Fast versus Slow may seem to pose a dilemma in the business world, where potential clients have limited time and budgets at their disposal. Although everyone knows that a thorough and careful job is ideal, some systems thinking consultants may be tempted to offer the promise of powerful insights using a “quickie” approach (e.g., using only causal-loop diagrams and no data collection) that takes weeks rather than months. Naive clients may attribute supernatural abilities to a smooth consultant who makes such promises and forget the fact that the problem at hand is difficult and has stymied all previous attempts at a solution.

Although such a consultant may get lucky a handful of times, with clients satisfied in the short term and glad to give a thumbs-up testimonial, that consultant’s luck will sooner or later run out. Short-term improvement will lead to later disaster, and the inadequacies of the consultant will be revealed for all to see. The rise and fall of a single consultant may be no cause for alarm, but if that consultant has convinced an army of others to take the same approach, the result could be catastrophic for the field as a whole. That field will have allowed its sober System 2 side to be smothered by the false attractions of go-with-the-gut System 1.

Fortunately, there is a way around the apparent dilemma, as many experienced system dynamics consultants already know. The solution is to propose a small initial simulation model (supported by data collection but not at a detailed level) for the first several weeks of work. A satisfied client may then choose to go on to a definitive second stage involving more complete data collection and expanded modeling.

 

As System Dynamics practitioners, we should reaffirm the scientific method and avoid being seduced by “fast” System 1 with its inevitable trajectory of overshoot-and-collapse. We must have confidence that a reliable System 2 approach will serve our clients—and our field—best in the end.

by Jack Homer (VP of Professional Practice)

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Responding to The Exponential Demand for Systems Thinking

Responding to The Exponential Demand for Systems Thinking

The “demand” for systems thinking has never been greater. Period. And it’s growing. Exponentially. Yet, our ability to meaningfully recognize and respond to that demand comes nowhere near closing such a critical gap – a gap that simply must be closed – especially now.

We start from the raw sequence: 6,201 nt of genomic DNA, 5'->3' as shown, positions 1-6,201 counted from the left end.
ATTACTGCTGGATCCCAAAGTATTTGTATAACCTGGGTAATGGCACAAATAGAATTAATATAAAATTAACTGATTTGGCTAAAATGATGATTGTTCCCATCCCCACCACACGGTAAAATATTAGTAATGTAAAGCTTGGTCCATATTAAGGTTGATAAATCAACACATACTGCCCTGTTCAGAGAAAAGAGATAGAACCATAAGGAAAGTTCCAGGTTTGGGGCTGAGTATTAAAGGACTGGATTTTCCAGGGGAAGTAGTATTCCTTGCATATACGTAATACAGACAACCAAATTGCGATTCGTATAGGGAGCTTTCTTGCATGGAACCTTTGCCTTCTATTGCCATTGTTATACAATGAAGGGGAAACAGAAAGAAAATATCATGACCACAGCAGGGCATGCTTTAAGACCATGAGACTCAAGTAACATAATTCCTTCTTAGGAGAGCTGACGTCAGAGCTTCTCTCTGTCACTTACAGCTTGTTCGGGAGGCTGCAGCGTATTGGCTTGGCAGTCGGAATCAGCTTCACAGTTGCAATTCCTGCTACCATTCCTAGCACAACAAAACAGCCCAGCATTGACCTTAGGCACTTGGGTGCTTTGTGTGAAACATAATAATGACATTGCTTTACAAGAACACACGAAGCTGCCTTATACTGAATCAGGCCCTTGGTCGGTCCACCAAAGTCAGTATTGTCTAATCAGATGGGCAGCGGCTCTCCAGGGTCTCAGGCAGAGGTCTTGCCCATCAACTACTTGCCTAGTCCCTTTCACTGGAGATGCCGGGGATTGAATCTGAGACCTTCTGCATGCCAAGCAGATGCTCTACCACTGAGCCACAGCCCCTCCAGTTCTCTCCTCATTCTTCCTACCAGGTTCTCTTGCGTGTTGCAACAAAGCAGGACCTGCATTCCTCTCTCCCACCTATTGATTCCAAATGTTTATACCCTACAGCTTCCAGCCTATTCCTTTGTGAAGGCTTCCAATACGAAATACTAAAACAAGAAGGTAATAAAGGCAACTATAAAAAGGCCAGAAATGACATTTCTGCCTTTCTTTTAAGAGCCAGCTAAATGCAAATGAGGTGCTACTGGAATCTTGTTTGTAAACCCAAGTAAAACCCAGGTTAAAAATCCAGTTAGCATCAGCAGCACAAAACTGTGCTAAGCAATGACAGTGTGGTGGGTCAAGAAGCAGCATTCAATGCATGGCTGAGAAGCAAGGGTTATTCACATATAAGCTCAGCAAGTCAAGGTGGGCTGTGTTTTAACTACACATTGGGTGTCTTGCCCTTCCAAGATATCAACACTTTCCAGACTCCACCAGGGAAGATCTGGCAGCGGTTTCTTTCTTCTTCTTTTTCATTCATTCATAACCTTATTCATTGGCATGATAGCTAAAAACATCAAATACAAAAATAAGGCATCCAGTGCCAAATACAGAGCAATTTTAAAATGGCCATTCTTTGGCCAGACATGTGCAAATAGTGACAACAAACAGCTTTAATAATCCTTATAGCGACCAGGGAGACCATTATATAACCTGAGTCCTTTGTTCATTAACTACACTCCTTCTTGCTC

We had an insightful conversation with Scott Spann (Innate Strategies) and Kell Delaney (Conversant). We explored how to meet the growing demand for systems thinking by reflecting on case studies along with the principles, practices, and processes that emerged from them.

Learn more about the Seminar Series.

Watch the recording below

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Maintenance Improvement at ONEgas

Maintenance Improvement at ONEgas

Client ONEgas
Authors/Consultants Venderbosch T, Rouwette E

ONEgas is a company owned by Shell and NAM and is responsible for gas production in the Netherlands. This modeling effort focused on the maintenance process in ONEgas. The maintenance processes at the ONEgas platforms are supported by the SAP PM module. After the implementation of SAP Blueprint it turned out to be difficult to improve the performance of the maintenance process. Uncovering the structure behind the large amount of data captured in the SAP system was thought to be a necessary to identify improvements.

Four facilitated system dynamics (group model building) sessions were held at ONEgas. The model was constructed over a period of seven months, integrated participants’ opinions with SAP system data.

After testing and validation the model was used to test improvements in maintenance in different scenarios. Recommendations focused on capacity for work preparation and base crew, purchase time for material and effective working hours. Final results were captured in a report, presentation to management and a management flight simulator.

An extensive evaluation shows that participants have increased their insight into the maintenance process and are committed to implementing recommendations. The direct client was highly satisfied with the outcomes of the modeling effort.